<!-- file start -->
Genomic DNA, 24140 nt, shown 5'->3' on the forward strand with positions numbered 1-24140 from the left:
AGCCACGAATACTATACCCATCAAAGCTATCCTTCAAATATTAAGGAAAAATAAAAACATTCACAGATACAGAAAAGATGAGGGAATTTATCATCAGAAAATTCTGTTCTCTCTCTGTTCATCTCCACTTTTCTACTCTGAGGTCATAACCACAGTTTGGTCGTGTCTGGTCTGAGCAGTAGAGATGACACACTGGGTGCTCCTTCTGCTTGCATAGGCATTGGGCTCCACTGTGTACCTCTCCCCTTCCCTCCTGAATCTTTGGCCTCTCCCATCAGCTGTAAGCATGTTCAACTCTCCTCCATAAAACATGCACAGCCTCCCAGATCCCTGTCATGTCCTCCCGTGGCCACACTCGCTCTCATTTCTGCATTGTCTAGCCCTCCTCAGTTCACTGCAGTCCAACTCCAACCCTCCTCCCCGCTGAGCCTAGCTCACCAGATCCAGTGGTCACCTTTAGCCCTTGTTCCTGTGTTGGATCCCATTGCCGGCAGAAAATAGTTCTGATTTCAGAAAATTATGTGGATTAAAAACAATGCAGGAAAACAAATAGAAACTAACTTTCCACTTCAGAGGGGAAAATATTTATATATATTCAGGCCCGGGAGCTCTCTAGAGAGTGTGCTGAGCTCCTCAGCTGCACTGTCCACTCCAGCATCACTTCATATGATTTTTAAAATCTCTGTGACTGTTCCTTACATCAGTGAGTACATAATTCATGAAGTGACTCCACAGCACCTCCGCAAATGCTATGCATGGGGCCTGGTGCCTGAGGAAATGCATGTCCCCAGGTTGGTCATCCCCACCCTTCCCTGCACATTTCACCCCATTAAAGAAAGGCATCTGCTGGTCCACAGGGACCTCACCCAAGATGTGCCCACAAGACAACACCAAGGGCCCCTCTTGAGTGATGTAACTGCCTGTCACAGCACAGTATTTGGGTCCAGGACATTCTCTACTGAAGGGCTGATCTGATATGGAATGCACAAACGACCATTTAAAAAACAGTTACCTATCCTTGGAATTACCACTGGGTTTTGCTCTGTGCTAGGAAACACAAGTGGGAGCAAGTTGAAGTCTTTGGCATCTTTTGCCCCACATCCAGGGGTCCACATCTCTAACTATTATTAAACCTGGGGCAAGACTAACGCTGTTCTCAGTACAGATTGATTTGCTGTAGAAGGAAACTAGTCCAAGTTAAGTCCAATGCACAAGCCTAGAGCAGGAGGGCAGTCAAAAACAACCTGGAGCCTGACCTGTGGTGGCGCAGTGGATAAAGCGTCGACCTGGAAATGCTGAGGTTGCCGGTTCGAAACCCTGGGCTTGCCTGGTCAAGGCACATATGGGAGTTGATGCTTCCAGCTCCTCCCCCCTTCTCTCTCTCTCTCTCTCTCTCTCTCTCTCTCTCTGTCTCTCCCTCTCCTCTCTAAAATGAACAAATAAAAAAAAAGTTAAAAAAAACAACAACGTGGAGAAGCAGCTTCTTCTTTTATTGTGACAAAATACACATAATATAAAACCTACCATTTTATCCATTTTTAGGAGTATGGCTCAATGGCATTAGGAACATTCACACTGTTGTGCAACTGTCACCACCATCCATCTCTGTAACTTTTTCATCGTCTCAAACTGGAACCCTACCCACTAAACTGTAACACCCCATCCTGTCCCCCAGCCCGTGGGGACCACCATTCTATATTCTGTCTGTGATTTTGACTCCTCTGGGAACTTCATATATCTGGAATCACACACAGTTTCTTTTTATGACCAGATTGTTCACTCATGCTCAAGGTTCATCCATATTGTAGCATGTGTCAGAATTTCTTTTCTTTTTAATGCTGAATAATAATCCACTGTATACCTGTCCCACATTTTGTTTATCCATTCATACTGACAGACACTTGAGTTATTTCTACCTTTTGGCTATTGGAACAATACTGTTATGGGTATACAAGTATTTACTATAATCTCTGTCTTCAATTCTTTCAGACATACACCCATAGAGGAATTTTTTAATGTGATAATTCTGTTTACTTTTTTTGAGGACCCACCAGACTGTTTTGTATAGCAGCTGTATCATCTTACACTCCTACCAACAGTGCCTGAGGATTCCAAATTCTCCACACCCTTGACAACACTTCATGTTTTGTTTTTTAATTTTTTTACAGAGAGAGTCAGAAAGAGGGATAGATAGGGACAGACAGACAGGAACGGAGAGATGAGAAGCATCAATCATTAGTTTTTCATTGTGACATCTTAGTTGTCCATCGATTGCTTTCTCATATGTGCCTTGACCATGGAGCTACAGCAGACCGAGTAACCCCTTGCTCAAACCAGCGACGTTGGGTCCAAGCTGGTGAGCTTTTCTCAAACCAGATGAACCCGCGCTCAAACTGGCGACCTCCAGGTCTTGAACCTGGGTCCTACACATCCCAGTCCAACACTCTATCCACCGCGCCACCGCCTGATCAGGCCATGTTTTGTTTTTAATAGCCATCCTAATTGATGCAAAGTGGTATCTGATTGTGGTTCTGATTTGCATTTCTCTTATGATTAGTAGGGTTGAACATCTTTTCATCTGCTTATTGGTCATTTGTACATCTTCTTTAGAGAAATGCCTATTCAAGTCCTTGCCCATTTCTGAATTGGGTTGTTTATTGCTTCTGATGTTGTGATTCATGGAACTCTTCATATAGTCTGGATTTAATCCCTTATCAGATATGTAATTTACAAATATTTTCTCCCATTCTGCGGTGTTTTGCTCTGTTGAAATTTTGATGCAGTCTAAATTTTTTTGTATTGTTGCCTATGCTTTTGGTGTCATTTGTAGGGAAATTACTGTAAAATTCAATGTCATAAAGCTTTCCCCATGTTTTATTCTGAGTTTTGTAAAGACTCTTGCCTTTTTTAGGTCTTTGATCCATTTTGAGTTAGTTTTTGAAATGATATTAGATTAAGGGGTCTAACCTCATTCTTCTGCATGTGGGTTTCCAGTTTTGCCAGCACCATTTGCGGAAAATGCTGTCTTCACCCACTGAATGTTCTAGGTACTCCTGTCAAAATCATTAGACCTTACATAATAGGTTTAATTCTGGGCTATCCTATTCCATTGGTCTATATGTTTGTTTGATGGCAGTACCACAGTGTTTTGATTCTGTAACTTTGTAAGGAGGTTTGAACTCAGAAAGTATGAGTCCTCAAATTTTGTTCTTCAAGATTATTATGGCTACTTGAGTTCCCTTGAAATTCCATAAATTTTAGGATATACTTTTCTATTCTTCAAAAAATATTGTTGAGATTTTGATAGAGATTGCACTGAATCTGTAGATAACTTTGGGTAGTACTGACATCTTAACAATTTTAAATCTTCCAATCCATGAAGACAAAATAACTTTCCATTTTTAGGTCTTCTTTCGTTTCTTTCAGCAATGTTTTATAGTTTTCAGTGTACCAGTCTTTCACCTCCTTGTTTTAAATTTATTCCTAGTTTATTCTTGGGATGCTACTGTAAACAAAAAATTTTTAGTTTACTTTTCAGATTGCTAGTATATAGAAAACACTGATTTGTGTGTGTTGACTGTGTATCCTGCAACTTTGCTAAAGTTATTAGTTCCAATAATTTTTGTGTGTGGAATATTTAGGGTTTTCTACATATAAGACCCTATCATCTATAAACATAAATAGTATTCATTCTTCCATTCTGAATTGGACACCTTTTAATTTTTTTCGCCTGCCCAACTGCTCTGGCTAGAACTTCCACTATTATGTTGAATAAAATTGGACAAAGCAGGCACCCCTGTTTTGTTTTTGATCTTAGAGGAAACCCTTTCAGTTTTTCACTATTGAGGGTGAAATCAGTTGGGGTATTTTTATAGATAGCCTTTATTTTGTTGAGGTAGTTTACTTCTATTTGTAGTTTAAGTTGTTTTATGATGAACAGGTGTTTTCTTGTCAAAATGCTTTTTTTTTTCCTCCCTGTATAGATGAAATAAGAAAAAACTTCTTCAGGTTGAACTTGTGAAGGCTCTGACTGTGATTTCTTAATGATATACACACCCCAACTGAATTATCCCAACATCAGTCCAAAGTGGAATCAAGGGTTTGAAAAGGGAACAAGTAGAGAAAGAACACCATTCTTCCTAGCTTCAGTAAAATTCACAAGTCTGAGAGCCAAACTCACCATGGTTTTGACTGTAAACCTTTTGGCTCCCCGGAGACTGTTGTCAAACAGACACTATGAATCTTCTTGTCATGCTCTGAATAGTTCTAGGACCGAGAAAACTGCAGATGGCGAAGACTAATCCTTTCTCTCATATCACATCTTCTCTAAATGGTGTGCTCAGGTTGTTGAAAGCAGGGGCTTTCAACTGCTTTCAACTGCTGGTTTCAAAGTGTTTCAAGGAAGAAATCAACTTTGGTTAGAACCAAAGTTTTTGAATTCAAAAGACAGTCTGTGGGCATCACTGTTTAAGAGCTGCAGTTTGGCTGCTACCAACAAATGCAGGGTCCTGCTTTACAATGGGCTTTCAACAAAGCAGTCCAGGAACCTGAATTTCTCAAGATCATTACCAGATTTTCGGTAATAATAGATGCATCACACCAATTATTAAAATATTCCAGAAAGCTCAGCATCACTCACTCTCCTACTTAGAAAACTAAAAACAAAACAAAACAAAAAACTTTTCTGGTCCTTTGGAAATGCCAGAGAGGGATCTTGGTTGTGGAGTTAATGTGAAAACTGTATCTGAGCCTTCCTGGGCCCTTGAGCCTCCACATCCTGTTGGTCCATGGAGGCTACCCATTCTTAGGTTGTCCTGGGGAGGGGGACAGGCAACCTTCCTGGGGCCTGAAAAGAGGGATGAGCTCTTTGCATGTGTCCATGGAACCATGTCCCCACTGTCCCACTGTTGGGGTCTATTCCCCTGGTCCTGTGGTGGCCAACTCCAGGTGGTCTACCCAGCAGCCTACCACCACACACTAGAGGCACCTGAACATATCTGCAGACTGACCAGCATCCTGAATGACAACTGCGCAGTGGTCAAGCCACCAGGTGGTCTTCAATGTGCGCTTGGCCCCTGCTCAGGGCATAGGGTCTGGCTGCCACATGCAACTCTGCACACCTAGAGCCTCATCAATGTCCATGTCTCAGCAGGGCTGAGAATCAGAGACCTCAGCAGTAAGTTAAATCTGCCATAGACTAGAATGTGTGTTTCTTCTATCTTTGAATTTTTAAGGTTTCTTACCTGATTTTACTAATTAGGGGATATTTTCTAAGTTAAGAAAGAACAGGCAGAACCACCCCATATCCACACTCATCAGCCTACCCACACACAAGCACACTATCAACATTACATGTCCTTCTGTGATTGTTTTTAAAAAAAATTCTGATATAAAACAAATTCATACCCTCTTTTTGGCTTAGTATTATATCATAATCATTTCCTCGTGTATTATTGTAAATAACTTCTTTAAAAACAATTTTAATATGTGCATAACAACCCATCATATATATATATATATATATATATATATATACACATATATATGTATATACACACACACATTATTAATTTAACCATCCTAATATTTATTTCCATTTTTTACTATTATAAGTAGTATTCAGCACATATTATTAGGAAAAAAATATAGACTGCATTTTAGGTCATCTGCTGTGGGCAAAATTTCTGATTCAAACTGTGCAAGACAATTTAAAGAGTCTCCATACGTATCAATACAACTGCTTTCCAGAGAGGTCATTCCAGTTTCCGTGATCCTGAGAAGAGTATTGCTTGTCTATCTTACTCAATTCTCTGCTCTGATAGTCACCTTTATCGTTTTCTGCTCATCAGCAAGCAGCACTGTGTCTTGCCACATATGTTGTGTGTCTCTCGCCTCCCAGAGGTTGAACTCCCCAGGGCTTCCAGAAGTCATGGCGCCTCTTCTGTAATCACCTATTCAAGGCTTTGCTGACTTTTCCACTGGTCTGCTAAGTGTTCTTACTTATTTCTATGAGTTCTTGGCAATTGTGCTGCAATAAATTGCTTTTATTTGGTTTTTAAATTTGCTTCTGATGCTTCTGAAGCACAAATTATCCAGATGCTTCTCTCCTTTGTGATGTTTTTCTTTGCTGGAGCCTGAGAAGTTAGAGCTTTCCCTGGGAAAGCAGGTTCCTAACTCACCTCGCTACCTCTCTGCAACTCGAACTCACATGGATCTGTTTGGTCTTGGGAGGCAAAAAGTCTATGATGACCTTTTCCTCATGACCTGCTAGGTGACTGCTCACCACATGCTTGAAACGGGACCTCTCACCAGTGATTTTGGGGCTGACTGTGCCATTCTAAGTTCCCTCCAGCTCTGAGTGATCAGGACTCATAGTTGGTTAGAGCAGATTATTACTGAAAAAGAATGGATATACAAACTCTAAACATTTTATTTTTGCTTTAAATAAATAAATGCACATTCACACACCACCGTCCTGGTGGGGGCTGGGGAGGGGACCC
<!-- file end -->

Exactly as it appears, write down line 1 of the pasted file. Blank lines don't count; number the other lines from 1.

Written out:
Genomic DNA, 24140 nt, shown 5'->3' on the forward strand with positions numbered 1-24140 from the left: